Wednesday, April 3, 2013

Luke 4

Leonie was unable to confidently use the full strength of her right leg so this morning would be a technical session on-piste. We were up high nice and early and with the good snow on the pistes at altitude I decided to start some work on carving – with a view exploiting it to further improve posture and angulation.



The first exercise was just traversing across the hill, with the feet rolled uphill and “railing” along both edges. I explained that when stationary the weight might go onto the uphill ski but when moving the carved turning would force the pressure onto the lower ski. After a few attempts I demonstrated statically how to change edges – using the ski poles for support when moving over onto the downhill edges. We then tried this on a gentle gradient with shallow linked turns. It’s a hard skill to learn at first – especially if your are used to either skidding or pivoting all the time. Most people let the skis wash out  at first as soon as there is any speed. We continued straight over to the Glacier to get well above the clouds and onto the wide open pistes.

When carving the turn is generally sustained for a long time so that provides a solid platform for working on aspects like posture and stance. Luke’s stance has always been somewhat confused so this was a good opportunity to begin to straighten it out. I explained that angulation isn’t a sideways displacement of the hips – it is constructed in a very specific way – by tilting the upper body forwards from the hips an then rotating the whole upper body around the head of the femur of the outside leg. The entire body then inclines into the turn. Angulation is an alteration to the shape of the body within “inclination”. During this process good lower back posture must be maintained for safety reasons – by tilting the pelvis upwards at the front then relaxing the hip joints and maintaining the tension in the lower abdomen. Ella needs to work at this to prevent her from sticking her bottom out with a hollow lumbar region and twisting her spine inappropriately in the process. Luke found it very strange and new to counter the upper body to the direction of the turn – which is a clear indication of how much he has been actively rotating into the turns instead. That makes this a very useful exercise for him. Leonie initially rotated upper body into the turns by mistake- also indicative of how strange and counterintuitive this move was to her. Florence did a good job from the start and Ella initially found it hard. Florence has a lot of natural movement when on piste.

Skating Reintroduced

Once the countered stance had been explored for a while I modified it to link it to skating. When we skate the leg extends out to the side and the upper body tilts forwards – all generating the same sort of angles as we were trying to produce. If the skier visualises skating straight downhill then the ski sent out to the right will slide out to the right above and behind the skier (facing downhill) and then turn rapidly downhill out to the side as the body sinks down into the turn then will swing back downhill of the body sending the skier across the hill even though the upper-body still faces downhill and prepares to come up and then skate out the left leg to the left. This is how the skier really generates angulation  - not through just standing there in a countered stance through the turn as in the previous exercise. The skier is actually trying to skate downhill. This returns to the same exercise that we used to develop skating “timing” for down/up motion – though with a different understanding and emphasis. Luke really enjoyed carving down the wide glacier pistes using skating. I explained that when you push the skis forward across the slope and send your body downhill there is a “separation of trajectories” of your body mass and the skis – which is effectively an improved and more advanced way of increasing dynamics.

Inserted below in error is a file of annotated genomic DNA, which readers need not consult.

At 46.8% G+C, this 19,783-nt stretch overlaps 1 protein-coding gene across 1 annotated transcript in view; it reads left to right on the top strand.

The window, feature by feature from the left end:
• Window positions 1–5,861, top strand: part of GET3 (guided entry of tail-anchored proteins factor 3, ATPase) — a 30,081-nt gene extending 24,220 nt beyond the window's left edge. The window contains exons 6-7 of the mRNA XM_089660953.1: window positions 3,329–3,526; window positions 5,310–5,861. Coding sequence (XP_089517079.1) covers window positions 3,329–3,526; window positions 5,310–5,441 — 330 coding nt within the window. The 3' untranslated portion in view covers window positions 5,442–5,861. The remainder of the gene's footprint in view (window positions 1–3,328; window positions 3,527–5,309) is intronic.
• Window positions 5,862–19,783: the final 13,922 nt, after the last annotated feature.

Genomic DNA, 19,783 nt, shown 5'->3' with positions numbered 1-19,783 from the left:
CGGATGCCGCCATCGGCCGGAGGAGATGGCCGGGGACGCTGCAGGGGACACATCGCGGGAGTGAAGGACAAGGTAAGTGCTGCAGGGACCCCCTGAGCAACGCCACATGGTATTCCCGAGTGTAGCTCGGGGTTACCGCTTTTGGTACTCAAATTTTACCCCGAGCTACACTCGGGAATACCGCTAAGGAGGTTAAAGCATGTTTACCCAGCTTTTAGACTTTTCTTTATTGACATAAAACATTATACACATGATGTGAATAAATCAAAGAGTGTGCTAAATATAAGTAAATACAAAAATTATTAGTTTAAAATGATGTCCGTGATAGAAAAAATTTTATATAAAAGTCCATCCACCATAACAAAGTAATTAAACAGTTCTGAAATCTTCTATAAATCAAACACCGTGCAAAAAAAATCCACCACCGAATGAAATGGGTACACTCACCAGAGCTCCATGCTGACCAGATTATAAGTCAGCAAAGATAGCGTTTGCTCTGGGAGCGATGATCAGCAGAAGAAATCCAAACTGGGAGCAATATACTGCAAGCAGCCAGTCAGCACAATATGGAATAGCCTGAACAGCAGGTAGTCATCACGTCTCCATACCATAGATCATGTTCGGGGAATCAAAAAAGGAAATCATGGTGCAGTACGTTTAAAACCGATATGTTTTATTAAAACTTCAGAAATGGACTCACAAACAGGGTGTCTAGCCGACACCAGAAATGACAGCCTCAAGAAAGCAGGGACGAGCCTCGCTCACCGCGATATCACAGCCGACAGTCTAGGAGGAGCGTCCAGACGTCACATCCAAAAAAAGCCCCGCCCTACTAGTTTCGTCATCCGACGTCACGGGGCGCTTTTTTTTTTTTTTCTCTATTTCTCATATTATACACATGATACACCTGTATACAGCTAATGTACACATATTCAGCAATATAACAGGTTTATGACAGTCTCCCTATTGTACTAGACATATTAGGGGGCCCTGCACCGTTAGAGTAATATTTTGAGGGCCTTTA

Off Piste

We didn’t really work on much technique  off-piste. The snow was tricky and Ella fell a few times but did well later on the steep bumps. I suggested keeping the feet together in the deeper snow and trying to bounce – pivoting the skis inwards when rising out of the snow and combining this with dynamics. For skis to pivot well we need a reduction in pressure so active rebounding or bouncing needs to be developed. This can also be done with a jump and slight retraction of the legs if the snow is really bad or it is too steep. Bumps can be used to help this “unweighting” process by lifting you up and checking your speed at the same time. There are many ways to achieve this effect. When the skis are not being pivoted then the opposite is required – pressure must be increased at the start of the turn to get the ski to work early in the turn on its inside edge. We lose pressure at the start of falling into a turn and so need to generate an impulse (into the turn and downwards) and acceleration from the legs to overcome the loss in pressure under the feet that comes from falling. (This must strictly avoid the centre of mass going upwards through the start of the turn – it always has to drop down into the turn). Both Luke and Ella were looking better at the hips and with posture when skiing off-piste.

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